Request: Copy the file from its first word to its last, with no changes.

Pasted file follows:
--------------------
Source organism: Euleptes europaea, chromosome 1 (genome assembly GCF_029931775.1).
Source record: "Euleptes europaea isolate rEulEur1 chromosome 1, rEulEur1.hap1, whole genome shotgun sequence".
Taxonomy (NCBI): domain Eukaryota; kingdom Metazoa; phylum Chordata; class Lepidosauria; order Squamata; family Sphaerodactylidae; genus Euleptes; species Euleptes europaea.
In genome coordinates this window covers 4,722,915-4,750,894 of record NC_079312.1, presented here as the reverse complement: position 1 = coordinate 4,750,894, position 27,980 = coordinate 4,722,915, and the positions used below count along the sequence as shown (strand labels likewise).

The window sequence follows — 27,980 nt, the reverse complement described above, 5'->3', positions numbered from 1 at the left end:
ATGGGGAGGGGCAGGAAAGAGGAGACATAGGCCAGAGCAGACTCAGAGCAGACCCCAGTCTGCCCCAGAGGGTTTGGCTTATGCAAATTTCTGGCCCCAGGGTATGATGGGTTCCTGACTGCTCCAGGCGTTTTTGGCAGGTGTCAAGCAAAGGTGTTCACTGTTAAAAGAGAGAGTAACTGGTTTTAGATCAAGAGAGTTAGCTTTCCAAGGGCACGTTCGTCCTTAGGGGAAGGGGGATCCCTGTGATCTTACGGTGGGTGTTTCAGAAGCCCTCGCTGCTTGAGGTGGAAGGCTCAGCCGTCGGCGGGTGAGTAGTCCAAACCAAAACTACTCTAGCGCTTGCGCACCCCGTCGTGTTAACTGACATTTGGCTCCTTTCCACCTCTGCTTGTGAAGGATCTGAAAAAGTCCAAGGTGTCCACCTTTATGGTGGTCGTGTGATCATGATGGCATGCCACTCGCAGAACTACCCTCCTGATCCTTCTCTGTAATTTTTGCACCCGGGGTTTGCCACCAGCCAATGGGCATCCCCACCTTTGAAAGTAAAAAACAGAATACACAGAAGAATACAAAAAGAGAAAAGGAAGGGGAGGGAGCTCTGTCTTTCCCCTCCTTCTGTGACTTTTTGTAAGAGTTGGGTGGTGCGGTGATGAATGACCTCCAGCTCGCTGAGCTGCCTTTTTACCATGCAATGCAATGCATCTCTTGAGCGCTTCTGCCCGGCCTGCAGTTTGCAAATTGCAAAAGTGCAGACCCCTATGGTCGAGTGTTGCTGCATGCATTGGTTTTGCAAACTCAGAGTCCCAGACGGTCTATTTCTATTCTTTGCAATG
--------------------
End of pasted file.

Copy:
Source organism: Euleptes europaea, chromosome 1 (genome assembly GCF_029931775.1).
Source record: "Euleptes europaea isolate rEulEur1 chromosome 1, rEulEur1.hap1, whole genome shotgun sequence".
Taxonomy (NCBI): domain Eukaryota; kingdom Metazoa; phylum Chordata; class Lepidosauria; order Squamata; family Sphaerodactylidae; genus Euleptes; species Euleptes europaea.
In genome coordinates this window covers 4,722,915-4,750,894 of record NC_079312.1, presented here as the reverse complement: position 1 = coordinate 4,750,894, position 27,980 = coordinate 4,722,915, and the positions used below count along the sequence as shown (strand labels likewise).

The window sequence follows — 27,980 nt, the reverse complement described above, 5'->3', positions numbered from 1 at the left end:
ATGGGGAGGGGCAGGAAAGAGGAGACATAGGCCAGAGCAGACTCAGAGCAGACCCCAGTCTGCCCCAGAGGGTTTGGCTTATGCAAATTTCTGGCCCCAGGGTATGATGGGTTCCTGACTGCTCCAGGCGTTTTTGGCAGGTGTCAAGCAAAGGTGTTCACTGTTAAAAGAGAGAGTAACTGGTTTTAGATCAAGAGAGTTAGCTTTCCAAGGGCACGTTCGTCCTTAGGGGAAGGGGGATCCCTGTGATCTTACGGTGGGTGTTTCAGAAGCCCTCGCTGCTTGAGGTGGAAGGCTCAGCCGTCGGCGGGTGAGTAGTCCAAACCAAAACTACTCTAGCGCTTGCGCACCCCGTCGTGTTAACTGACATTTGGCTCCTTTCCACCTCTGCTTGTGAAGGATCTGAAAAAGTCCAAGGTGTCCACCTTTATGGTGGTCGTGTGATCATGATGGCATGCCACTCGCAGAACTACCCTCCTGATCCTTCTCTGTAATTTTTGCACCCGGGGTTTGCCACCAGCCAATGGGCATCCCCACCTTTGAAAGTAAAAAACAGAATACACAGAAGAATACAAAAAGAGAAAAGGAAGGGGAGGGAGCTCTGTCTTTCCCCTCCTTCTGTGACTTTTTGTAAGAGTTGGGTGGTGCGGTGATGAATGACCTCCAGCTCGCTGAGCTGCCTTTTTACCATGCAATGCAATGCATCTCTTGAGCGCTTCTGCCCGGCCTGCAGTTTGCAAATTGCAAAAGTGCAGACCCCTATGGTCGAGTGTTGCTGCATGCATTGGTTTTGCAAACTCAGAGTCCCAGACGGTCTATTTCTATTCTTTGCAATG